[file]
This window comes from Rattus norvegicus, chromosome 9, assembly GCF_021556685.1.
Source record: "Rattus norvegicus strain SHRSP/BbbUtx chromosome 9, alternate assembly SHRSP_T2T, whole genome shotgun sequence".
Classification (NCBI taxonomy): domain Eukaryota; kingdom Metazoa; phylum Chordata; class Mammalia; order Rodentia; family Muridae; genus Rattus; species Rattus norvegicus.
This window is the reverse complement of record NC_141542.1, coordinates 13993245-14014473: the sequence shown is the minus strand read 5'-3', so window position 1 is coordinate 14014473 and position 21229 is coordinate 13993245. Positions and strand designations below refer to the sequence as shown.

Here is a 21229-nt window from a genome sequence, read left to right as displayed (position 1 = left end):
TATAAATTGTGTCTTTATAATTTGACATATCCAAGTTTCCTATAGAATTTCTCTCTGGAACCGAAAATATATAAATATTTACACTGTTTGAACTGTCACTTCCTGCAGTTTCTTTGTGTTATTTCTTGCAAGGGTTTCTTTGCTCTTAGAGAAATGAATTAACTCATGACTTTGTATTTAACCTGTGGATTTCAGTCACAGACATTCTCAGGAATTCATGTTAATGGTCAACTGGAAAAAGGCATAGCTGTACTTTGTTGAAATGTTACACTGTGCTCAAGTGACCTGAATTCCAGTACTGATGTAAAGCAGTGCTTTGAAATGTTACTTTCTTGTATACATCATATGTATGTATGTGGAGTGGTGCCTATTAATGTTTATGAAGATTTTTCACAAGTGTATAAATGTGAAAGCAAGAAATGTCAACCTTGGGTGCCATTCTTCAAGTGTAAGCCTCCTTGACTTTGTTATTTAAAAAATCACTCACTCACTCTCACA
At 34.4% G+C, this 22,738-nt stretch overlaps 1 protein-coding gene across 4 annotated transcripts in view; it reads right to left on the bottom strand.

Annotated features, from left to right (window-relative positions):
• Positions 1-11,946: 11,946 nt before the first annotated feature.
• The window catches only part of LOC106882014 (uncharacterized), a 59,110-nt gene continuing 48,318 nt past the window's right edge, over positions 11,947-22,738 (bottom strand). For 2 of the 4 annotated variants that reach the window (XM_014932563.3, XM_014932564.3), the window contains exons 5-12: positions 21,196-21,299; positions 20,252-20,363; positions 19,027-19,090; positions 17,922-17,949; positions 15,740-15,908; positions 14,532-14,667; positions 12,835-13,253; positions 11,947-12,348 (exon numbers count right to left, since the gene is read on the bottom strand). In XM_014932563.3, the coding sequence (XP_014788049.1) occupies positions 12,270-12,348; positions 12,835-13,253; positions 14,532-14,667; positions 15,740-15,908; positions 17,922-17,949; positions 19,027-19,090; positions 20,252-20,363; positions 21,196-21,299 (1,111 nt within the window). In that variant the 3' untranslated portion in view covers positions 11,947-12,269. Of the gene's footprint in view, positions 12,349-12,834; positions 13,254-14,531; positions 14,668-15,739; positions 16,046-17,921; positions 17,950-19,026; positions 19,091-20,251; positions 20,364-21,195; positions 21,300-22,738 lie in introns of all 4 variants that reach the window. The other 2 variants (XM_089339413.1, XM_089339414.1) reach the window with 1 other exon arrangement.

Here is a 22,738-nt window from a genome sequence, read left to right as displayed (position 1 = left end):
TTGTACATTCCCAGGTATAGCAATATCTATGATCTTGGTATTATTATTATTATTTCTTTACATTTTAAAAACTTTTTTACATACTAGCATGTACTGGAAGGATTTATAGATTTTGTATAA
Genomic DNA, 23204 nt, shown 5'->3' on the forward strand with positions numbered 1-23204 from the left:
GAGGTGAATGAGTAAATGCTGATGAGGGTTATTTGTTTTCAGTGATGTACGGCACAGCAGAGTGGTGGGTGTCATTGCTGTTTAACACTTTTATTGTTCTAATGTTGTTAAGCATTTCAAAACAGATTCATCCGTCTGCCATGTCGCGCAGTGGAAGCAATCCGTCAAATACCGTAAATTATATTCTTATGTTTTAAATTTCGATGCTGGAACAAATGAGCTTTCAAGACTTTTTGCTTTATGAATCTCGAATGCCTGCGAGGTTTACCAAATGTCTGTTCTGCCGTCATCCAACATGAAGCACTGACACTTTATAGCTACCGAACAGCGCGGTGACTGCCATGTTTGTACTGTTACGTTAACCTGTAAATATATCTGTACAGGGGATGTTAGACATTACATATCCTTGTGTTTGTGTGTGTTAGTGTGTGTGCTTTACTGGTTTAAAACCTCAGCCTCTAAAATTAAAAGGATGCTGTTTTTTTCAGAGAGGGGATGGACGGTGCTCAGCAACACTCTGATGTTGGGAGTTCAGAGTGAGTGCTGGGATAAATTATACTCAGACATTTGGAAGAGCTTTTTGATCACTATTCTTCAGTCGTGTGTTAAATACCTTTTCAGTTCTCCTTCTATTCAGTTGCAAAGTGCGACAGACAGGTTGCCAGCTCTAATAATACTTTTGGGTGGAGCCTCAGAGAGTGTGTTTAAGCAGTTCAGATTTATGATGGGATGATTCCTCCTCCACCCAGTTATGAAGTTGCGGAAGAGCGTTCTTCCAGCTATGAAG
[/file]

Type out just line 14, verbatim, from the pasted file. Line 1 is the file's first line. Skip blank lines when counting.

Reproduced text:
GAGGTGAATGAGTAAATGCTGATGAGGGTTATTTGTTTTCAGTGATGTACGGCACAGCAGAGTGGTGGGTGTCATTGCTGTTTAACACTTTTATTGTTCTAATGTTGTTAAGCATTTCAAAACAGATTCATCCGTCTGCCATGTCGCGCAGTGGAAGCAATCCGTCAAATACCGTAAATTATATTCTTATGTTTTAAATTTCGATGCTGGAACAAATGAGCTTTCAAGACTTTTTGCTTTATGAATCTCGAATGCCTGCGAGGTTTACCAAATGTCTGTTCTGCCGTCATCCAACATGAAGCACTGACACTTTATAGCTACCGAACAGCGCGGTGACTGCCATGTTTGTACTGTTACGTTAACCTGTAAATATATCTGTACAGGGGATGTTAGACATTACATATCCTTGTGTTTGTGTGTGTTAGTGTGTGTGCTTTACTGGTTTAAAACCTCAGCCTCTAAAATTAAAAGGATGCTGTTTTTTTCAGAGAGGGGATGGACGGTGCTCAGCAACACTCTGATGTTGGGAGTTCAGAGTGAGTGCTGGGATAAATTATACTCAGACATTTGGAAGAGCTTTTTGATCACTATTCTTCAGTCGTGTGTTAAATACCTTTTCAGTTCTCCTTCTATTCAGTTGCAAAGTGCGACAGACAGGTTGCCAGCTCTAATAATACTTTTGGGTGGAGCCTCAGAGAGTGTGTTTAAGCAGTTCAGATTTATGATGGGATGATTCCTCCTCCACCCAGTTATGAAGTTGCGGAAGAGCGTTCTTCCAGCTATGAAG